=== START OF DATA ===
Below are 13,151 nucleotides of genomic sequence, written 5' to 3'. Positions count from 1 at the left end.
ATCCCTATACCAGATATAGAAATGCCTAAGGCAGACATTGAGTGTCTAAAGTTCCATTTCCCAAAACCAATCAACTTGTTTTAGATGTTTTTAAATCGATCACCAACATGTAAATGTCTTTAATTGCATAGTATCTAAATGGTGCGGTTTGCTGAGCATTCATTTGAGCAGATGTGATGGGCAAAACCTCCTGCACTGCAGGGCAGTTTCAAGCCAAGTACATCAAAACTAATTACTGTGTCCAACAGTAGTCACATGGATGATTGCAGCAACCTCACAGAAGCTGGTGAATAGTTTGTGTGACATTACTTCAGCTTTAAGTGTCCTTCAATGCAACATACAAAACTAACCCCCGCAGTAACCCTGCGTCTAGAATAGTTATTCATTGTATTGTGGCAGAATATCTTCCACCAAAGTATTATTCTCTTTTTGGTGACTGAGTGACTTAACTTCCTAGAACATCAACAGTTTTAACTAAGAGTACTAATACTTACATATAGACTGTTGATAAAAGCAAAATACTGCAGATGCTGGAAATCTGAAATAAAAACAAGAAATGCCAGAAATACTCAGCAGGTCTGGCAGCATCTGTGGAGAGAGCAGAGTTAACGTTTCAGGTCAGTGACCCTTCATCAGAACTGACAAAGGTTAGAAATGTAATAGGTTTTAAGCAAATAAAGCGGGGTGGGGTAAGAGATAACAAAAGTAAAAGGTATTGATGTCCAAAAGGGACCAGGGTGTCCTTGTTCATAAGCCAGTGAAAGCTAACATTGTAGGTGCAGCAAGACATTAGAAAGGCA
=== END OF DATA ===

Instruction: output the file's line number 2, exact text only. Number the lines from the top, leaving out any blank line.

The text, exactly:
ATCCCTATACCAGATATAGAAATGCCTAAGGCAGACATTGAGTGTCTAAAGTTCCATTTCCCAAAACCAATCAACTTGTTTTAGATGTTTTTAAATCGATCACCAACATGTAAATGTCTTTAATTGCATAGTATCTAAATGGTGCGGTTTGCTGAGCATTCATTTGAGCAGATGTGATGGGCAAAACCTCCTGCACTGCAGGGCAGTTTCAAGCCAAGTACATCAAAACTAATTACTGTGTCCAACAGTAGTCACATGGATGATTGCAGCAACCTCACAGAAGCTGGTGAATAGTTTGTGTGACATTACTTCAGCTTTAAGTGTCCTTCAATGCAACATACAAAACTAACCCCCGCAGTAACCCTGCGTCTAGAATAGTTATTCATTGTATTGTGGCAGAATATCTTCCACCAAAGTATTATTCTCTTTTTGGTGACTGAGTGACTTAACTTCCTAGAACATCAACAGTTTTAACTAAGAGTACTAATACTTACATATAGACTGTTGATAAAAGCAAAATACTGCAGATGCTGGAAATCTGAAATAAAAACAAGAAATGCCAGAAATACTCAGCAGGTCTGGCAGCATCTGTGGAGAGAGCAGAGTTAACGTTTCAGGTCAGTGACCCTTCATCAGAACTGACAAAGGTTAGAAATGTAATAGGTTTTAAGCAAATAAAGCGGGGTGGGGTAAGAGATAACAAAAGTAAAAGGTATTGATGTCCAAAAGGGACCAGGGTGTCCTTGTTCATAAGCCAGTGAAAGCTAACATTGTAGGTGCAGCAAGACATTAGAAAGGCA